Yes, wingsails have been proven in a few classes - that doesn't mean the blanket claims made by some developers are true. It's easy to see why they work in some classes but not in others. The French site, however, doesn't say that they will work in some classes, but uses general terms. Furthermore, the claims are obviously exaggerated because even in the classes where wingsails work, they do NOT point 20 degrees higher as claimed by the French site.

    It's not attacking new things when all one does is to look with realism at overblown rhetoric that ignores the reality of the sport of sailing, and my own record of getting into new classes proves that I'm very open to developments.
     
    Last edited: Oct 30, 2018
  11. Jesse struik
    Joined: May 2022
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    Location: The Netherlands

    Jesse struik New Member

    Hi guys,

    Maybe you guys find this interesting, recently I came across the wisamo initiative of michelin I think michelin bought or invested in the comapmy of the original inventers of the inflated wing sail from the previous posts. Here is a little video of there testboat from march 2021 which they tested till december . I personally don't think this sail could be faster than a strongly designed performce rig. But it certainly has it's strong points. 1 main sail with one low pressure mainsheet from what is see on their video's at least, which would make sailing really accessible compared to a racing dinghy with a dozen lines to tune your mainsail. The ease of transportation and storage and accesable for sailers with alot of bridges in their region.

    Hope you guys find this interesting enough,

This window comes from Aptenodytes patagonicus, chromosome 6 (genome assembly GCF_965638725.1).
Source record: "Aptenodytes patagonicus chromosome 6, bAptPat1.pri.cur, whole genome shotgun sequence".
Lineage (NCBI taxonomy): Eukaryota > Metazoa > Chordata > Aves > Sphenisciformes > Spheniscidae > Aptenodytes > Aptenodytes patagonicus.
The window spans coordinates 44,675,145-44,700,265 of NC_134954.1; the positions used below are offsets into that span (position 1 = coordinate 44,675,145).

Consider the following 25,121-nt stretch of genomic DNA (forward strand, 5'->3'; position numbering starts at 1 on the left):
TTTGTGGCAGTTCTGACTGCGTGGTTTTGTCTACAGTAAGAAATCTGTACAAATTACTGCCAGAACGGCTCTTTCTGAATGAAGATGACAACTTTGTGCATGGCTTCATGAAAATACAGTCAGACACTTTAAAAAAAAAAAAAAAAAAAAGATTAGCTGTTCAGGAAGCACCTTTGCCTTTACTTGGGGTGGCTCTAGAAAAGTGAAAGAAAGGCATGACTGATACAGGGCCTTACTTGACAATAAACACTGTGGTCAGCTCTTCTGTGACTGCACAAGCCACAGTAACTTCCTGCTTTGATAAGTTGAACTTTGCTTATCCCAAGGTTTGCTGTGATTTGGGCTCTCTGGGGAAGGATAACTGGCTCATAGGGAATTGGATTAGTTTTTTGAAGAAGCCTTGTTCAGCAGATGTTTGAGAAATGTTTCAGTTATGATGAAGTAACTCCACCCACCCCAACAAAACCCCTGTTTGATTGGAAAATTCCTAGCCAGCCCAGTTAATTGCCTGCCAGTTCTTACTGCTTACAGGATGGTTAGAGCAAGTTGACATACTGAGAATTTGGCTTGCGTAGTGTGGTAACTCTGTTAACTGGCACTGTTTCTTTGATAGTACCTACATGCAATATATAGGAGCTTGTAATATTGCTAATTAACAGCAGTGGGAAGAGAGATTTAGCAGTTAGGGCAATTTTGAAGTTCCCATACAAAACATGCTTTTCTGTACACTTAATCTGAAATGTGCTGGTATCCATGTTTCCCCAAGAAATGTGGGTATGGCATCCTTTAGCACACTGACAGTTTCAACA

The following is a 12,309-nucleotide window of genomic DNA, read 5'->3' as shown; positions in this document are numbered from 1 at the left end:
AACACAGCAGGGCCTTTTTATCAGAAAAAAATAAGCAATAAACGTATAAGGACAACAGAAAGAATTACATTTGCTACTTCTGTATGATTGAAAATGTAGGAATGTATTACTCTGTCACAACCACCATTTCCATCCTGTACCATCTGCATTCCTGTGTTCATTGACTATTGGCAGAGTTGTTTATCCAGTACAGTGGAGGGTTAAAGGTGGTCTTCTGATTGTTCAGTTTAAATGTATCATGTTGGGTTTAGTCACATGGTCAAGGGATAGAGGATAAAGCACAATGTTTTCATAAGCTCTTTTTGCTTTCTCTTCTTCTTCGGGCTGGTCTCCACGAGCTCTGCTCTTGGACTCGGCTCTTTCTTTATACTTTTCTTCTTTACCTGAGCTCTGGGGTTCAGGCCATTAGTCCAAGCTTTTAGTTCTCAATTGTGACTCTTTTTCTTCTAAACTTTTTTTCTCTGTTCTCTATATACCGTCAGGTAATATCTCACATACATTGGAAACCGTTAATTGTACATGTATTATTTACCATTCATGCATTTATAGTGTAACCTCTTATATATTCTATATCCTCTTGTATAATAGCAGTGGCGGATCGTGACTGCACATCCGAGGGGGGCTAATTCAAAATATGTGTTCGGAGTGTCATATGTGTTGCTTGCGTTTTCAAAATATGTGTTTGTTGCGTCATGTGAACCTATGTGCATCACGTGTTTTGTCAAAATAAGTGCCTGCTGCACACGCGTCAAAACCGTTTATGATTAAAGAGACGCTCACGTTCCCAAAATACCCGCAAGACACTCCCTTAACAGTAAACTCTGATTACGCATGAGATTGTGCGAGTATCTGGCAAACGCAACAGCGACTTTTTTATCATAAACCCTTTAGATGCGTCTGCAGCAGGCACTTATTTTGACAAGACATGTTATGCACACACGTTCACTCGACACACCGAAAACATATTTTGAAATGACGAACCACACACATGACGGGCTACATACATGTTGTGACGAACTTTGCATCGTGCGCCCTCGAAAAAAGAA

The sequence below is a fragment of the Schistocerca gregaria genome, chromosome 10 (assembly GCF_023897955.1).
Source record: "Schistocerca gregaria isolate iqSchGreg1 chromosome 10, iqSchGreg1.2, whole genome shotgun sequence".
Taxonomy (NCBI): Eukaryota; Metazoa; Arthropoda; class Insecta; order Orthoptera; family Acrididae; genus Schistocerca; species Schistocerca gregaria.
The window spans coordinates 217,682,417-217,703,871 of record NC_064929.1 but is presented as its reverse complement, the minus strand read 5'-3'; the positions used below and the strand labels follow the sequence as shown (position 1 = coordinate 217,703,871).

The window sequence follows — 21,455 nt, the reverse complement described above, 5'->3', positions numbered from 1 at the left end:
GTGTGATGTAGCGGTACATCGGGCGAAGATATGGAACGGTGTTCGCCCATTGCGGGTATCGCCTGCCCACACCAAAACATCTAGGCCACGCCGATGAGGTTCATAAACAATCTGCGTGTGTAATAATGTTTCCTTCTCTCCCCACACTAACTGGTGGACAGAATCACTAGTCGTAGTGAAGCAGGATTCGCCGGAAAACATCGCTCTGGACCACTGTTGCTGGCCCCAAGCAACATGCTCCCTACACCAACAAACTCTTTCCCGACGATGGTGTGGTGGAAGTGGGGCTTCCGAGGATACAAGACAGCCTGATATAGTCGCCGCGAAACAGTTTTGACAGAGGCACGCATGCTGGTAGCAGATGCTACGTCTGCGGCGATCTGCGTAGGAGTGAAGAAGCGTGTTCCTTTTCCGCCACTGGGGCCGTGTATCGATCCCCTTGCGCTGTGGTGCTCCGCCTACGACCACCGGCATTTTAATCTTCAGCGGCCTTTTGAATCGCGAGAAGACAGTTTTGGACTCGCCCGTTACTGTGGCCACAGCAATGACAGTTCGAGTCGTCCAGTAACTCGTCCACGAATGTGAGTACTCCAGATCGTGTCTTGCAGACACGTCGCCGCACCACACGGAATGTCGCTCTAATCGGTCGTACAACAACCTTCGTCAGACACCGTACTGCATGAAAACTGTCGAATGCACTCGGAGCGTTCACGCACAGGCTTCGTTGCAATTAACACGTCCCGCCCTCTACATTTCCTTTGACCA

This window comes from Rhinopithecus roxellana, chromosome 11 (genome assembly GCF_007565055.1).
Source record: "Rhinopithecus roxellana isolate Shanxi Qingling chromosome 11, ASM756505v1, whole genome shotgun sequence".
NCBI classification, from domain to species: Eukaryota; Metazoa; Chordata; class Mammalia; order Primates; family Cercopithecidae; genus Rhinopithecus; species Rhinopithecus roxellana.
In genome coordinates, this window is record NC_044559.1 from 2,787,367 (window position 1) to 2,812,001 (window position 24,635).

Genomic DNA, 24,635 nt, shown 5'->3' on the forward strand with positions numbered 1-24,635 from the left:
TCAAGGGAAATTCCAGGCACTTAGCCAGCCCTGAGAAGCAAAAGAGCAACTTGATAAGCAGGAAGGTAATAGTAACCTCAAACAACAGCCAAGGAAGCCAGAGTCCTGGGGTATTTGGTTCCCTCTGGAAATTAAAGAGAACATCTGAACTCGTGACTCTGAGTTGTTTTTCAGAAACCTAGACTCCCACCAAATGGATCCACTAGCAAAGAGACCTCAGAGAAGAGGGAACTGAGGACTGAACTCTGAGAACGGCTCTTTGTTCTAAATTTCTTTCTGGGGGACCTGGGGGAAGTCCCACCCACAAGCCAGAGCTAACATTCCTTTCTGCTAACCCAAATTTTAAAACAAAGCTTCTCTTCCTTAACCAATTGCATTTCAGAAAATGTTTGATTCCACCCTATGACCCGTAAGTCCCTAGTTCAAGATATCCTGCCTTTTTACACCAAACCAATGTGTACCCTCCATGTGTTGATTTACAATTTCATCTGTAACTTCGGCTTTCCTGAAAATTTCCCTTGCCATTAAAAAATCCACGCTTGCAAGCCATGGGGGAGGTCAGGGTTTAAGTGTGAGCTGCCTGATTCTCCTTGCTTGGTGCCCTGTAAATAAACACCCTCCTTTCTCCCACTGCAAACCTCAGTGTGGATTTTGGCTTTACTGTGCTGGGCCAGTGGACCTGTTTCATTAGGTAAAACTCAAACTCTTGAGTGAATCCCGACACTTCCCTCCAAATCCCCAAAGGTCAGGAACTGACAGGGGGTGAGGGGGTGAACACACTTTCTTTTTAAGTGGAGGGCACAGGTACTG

Kind regards Jesse.
     
    Dolfiman likes this.
  12. Jesse struik
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    Location: The Netherlands

    Jesse struik New Member

  13. Dolfiman
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    Dolfiman Senior Member

    Yes it is, at least sufficiently for Michelin to support an R/D team and a partnership with a maritime company (Compagnie Maritime Nantaise) for tests at scale one with 100 m2 sails, under the supervision of Michel Desjoyaux. Boat rotations are expected by the end of 2022, from Nantes to Spain and Great Britain. Here is their Press release :
    Michelin - Michelin continues to develop WISAMO in partnership with Compagnie Maritime Nantaise - MN
     
  14. sharpii2
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    sharpii2 Senior Member

    An inflatable wingsail need not be better or even as good as other sail types to be a valid option. What matters, is how much worse they are. If one is good enough to compete even with a poorly sailed Laser, that seems like convincing evidence that they are good enough.
     

  15. sharpii2
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    sharpii2 Senior Member

    I'm thinking an inflatable sail might be quite useful as an athwart rig (similar to a square sail).

    The mast could be fixed and the sail set in front of it, attached with some parallels. The sail could then be divided into cells which fill independently. To reef, simply deflate a lower cell.

    The sail's pitch could then be controlled by braces, probably one pair per cell. Or the cells could each have rigid bottoms, which could be kleeted to the lowest one, with every reef. Then, maybe only one pair of braces would be needed.